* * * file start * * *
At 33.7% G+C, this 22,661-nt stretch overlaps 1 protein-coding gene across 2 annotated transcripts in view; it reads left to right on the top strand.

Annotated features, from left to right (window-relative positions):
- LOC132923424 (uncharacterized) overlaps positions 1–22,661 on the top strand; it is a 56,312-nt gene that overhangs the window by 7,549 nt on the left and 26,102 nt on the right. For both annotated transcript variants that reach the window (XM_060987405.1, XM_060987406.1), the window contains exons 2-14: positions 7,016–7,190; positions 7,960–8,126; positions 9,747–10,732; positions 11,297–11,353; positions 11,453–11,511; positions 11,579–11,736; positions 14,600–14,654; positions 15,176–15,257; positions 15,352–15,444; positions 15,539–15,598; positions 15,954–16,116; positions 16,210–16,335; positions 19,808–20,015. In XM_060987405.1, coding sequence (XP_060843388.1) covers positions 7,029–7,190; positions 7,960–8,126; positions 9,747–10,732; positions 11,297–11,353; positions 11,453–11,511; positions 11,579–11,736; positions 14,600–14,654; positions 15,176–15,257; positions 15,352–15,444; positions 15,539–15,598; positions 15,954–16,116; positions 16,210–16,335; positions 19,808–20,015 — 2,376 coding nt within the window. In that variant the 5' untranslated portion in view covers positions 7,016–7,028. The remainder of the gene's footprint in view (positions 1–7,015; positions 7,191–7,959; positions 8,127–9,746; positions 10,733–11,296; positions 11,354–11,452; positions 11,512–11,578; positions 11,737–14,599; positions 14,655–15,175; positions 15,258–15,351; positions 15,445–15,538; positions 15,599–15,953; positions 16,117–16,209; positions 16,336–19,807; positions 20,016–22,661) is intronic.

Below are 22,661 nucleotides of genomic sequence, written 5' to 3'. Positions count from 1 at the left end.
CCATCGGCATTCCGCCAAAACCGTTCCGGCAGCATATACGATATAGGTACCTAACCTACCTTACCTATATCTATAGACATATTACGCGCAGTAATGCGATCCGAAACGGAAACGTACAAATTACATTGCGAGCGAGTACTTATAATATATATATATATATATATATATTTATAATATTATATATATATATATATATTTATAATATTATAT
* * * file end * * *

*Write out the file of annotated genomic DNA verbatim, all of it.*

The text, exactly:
At 33.7% G+C, this 22,661-nt stretch overlaps 1 protein-coding gene across 2 annotated transcripts in view; it reads left to right on the top strand.

Annotated features, from left to right (window-relative positions):
- LOC132923424 (uncharacterized) overlaps positions 1–22,661 on the top strand; it is a 56,312-nt gene that overhangs the window by 7,549 nt on the left and 26,102 nt on the right. For both annotated transcript variants that reach the window (XM_060987405.1, XM_060987406.1), the window contains exons 2-14: positions 7,016–7,190; positions 7,960–8,126; positions 9,747–10,732; positions 11,297–11,353; positions 11,453–11,511; positions 11,579–11,736; positions 14,600–14,654; positions 15,176–15,257; positions 15,352–15,444; positions 15,539–15,598; positions 15,954–16,116; positions 16,210–16,335; positions 19,808–20,015. In XM_060987405.1, coding sequence (XP_060843388.1) covers positions 7,029–7,190; positions 7,960–8,126; positions 9,747–10,732; positions 11,297–11,353; positions 11,453–11,511; positions 11,579–11,736; positions 14,600–14,654; positions 15,176–15,257; positions 15,352–15,444; positions 15,539–15,598; positions 15,954–16,116; positions 16,210–16,335; positions 19,808–20,015 — 2,376 coding nt within the window. In that variant the 5' untranslated portion in view covers positions 7,016–7,028. The remainder of the gene's footprint in view (positions 1–7,015; positions 7,191–7,959; positions 8,127–9,746; positions 10,733–11,296; positions 11,354–11,452; positions 11,512–11,578; positions 11,737–14,599; positions 14,655–15,175; positions 15,258–15,351; positions 15,445–15,538; positions 15,599–15,953; positions 16,117–16,209; positions 16,336–19,807; positions 20,016–22,661) is intronic.

Below are 22,661 nucleotides of genomic sequence, written 5' to 3'. Positions count from 1 at the left end.
CCATCGGCATTCCGCCAAAACCGTTCCGGCAGCATATACGATATAGGTACCTAACCTACCTTACCTATATCTATAGACATATTACGCGCAGTAATGCGATCCGAAACGGAAACGTACAAATTACATTGCGAGCGAGTACTTATAATATATATATATATATATATATATTTATAATATTATATATATATATATATATTTATAATATTATAT